People should not be fooled by the % but consider the level by date and the end date. The government might also explain how it intends to pay for it.

On these numbers we would still be the world’s highest per capita polluter in 2030.

Royal Commissions

Abbott’s leadership has had all the hallmarks of retribution. Politics to him is as much about the annihilation of ones opponents as it is about making the country a better place. So he set about implementing Royal Commissions that in reality were nothing more than witch hunts against his opponents calculated to damage them as much as possible. There is nothing that has been found thus far that could not have been investigated by existing authorities. The appointment of Dyson Heydon who was a known Coalition supporter and the consequent controversy over his perceived bias has tarnished the process to the point that democracy itself is the biggest loser.

Women

Although he purports to be the Minister for women what he says and does are direct opposites. In the budget he withdrew money from Domestic Violence programs only to have to embarrassingly reinstate it later. On the whole he has done nothing to advance the prospects of women. Even in his own party, despite the rhetoric, women find it difficult to find a pathway to political representation.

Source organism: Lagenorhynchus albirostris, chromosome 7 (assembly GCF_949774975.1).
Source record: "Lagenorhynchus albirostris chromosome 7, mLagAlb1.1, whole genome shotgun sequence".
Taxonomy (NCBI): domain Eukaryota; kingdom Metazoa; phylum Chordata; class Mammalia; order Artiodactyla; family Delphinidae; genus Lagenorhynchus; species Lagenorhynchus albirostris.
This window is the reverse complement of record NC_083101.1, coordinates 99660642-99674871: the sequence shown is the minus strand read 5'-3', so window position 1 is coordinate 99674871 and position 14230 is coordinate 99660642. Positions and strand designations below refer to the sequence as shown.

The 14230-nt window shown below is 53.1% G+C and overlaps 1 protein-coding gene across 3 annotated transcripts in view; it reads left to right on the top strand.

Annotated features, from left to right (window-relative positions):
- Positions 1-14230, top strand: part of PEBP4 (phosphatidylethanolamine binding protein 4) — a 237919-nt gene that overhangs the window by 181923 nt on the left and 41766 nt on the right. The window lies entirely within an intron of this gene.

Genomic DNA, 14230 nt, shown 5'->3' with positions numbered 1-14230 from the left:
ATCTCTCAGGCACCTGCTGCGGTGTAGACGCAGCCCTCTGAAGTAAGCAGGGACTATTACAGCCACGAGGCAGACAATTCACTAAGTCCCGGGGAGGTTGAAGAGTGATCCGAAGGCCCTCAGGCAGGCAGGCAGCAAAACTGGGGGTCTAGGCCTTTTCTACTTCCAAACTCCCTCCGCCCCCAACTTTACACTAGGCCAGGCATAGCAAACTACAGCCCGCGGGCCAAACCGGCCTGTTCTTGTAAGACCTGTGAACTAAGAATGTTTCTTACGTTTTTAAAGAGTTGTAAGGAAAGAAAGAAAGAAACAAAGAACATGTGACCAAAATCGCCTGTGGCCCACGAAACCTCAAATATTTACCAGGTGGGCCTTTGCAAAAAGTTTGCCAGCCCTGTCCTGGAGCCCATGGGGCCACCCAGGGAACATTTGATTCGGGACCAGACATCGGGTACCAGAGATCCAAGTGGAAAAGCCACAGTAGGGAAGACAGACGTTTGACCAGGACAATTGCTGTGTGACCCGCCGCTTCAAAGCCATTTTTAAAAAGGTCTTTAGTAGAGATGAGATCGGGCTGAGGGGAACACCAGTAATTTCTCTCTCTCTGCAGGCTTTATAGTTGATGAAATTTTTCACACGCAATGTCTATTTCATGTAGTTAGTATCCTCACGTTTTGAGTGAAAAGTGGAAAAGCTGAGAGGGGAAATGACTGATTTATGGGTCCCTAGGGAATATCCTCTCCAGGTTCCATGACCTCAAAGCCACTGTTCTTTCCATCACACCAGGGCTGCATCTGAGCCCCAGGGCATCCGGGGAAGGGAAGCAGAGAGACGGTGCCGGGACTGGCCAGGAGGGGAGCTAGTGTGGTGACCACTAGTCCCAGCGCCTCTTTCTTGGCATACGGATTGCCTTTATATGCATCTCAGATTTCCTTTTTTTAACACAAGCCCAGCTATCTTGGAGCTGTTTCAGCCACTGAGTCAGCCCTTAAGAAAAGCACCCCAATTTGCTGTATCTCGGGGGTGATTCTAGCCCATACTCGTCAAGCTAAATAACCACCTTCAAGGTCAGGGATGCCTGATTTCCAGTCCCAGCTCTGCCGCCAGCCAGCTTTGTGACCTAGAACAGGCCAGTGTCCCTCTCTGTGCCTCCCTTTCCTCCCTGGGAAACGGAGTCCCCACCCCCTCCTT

Indigenous Recognition

Again he is found wanting in the area of Aboriginal advancement. There is much confusing talk that simply amounts to putting the ‘’black fellars’’ in their place but little in the way of constructive policy outcomes.

Conclusion

There are many other areas that I could have touched on like International Diplomacy, Health, National Security and the NDIS but I have said enough to make my point. Even if you voted against him you are entitled to expect better than this rabble. Even if, in all fairness, you admit that the winner has won the right to rule according to the parties ideological strategies, you are still entitled to expect a modicum of good government.